By Sophie Roback, Alliance Intern from Colorado College ‘24
As a result of climate change, natural disasters are becoming more frequent, and people with disabilities are being disproportionately affected. A recent video from PBS Newshour focuses on the story of Lynne Bitzinger, a woman with disabilities living in Fort Myers, FL whose home was destroyed by Hurricane Irma in 2017. Lynne’s story is not uncommon as research shows us that most people with disabilities never return to their homes after a disaster and are up to four times more likely to die in disasters than the general population.
Justice Shorter, a Washington DC-based blind disability activist, says, “People with disabilities are still not meaningfully included in every phase of disaster management and planning, and there has to be a fundamental shift in how that process works.” Shorter is fighting to be included in the climate mitigation and adaptation conversation which has historically excluded addressing the issues faced by people with disabilities.
On a global scale, we are seeing governments ignoring people with disabilities in their climate adaptation and mitigation planning according to a recent study from McGill University. This study reported that “less than a third of countries who signed the landmark 2015 Paris climate agreement even mentioned people with disabilities in their long-term plans.”
Sherman Gillums, Jr., the Disability Coordinator for the Federal Emergency Management Agency (FEMA), discusses the importance of proactive planning rather than focusing on a response model. He has been working to improve the inclusivity of FEMA’s work, though still receives considerable criticism. In response, Gillums says, “I accept that criticism because we want to make sure that nobody comes out of a disaster feeling that way. I don’t listen for good news. I’m listening for the areas where we may not get a do-over, but we can a do-better.”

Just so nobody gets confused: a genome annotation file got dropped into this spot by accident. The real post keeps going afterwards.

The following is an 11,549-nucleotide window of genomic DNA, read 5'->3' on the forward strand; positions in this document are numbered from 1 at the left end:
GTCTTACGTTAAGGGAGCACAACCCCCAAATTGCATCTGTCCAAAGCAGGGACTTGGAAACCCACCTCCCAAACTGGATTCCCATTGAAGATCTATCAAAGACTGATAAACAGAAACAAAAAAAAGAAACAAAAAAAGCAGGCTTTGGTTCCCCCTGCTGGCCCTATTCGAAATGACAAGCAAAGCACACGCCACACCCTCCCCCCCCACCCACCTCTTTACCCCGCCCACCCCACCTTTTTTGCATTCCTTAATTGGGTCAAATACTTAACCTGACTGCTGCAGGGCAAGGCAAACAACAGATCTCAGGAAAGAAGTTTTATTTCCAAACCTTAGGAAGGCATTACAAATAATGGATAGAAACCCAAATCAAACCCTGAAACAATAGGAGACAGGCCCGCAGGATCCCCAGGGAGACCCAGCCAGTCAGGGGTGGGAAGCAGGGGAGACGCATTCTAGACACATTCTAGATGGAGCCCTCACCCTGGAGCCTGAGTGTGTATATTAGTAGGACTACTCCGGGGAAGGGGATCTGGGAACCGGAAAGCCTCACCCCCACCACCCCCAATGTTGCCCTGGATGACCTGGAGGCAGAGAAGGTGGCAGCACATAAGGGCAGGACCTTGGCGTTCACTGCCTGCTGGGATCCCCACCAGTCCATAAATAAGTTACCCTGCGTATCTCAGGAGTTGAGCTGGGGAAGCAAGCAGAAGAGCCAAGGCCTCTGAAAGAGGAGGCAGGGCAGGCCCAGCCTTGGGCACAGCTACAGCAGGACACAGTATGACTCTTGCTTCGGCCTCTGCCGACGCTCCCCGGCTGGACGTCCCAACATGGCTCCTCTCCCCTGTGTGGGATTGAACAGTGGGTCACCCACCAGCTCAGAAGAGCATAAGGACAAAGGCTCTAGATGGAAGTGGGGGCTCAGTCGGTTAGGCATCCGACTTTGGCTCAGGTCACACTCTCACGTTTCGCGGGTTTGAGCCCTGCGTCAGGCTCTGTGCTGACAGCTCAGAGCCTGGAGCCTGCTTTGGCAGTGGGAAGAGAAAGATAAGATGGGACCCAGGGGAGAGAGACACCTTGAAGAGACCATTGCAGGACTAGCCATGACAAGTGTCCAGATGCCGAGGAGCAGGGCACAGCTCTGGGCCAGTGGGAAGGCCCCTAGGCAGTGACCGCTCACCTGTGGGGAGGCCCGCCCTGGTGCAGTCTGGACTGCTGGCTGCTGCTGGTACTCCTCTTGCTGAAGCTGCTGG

Shorter reminds us of the harmful effects of exclusionary language: “When we say we can’t save everybody, when we say that every disaster is going to bring about a number of acceptable losses, when we use phrases like that, what we are truly saying is, individuals with disabilities will die, and we just have to deal with it.”
People want to feel like they are being listened to and supported, and disaster management planners need to make sure that they are creating a space for all voices to be heard.
An October 20 “Blackout Activation” scenario exercise led by Tricia Wachtendorf, Director, Disaster Research Center, University of Delaware, at the Future Forum Conference on Crisis to Resilience in New York underscored the importance for this. Lights were turned out and the exercise was conducted by candlelight.
Participants were asked to imagine what it would be like to be in the upper stories of a tall apartment building when all of the sudden the power went out amidst heavily polluted air from Canadian wildfires. The elevators would not be working and breathing outdoor air would be like smoking a package of cigarettes. How would they respond as they tried to deal with their children, as well as their elderly neighbors and friends with disabilities?
The top disaster planners who led this exercise are planning for situations just like this. They are encouraging a focus on building local resiliency by creating a web of neighborhood relationships.This is essential because they acknowledge natural disasters overwhelm the capacity of government to help. One positive step that we can all take is to consider having a neighborhood meeting to discuss how to respond in the event of a natural disaster.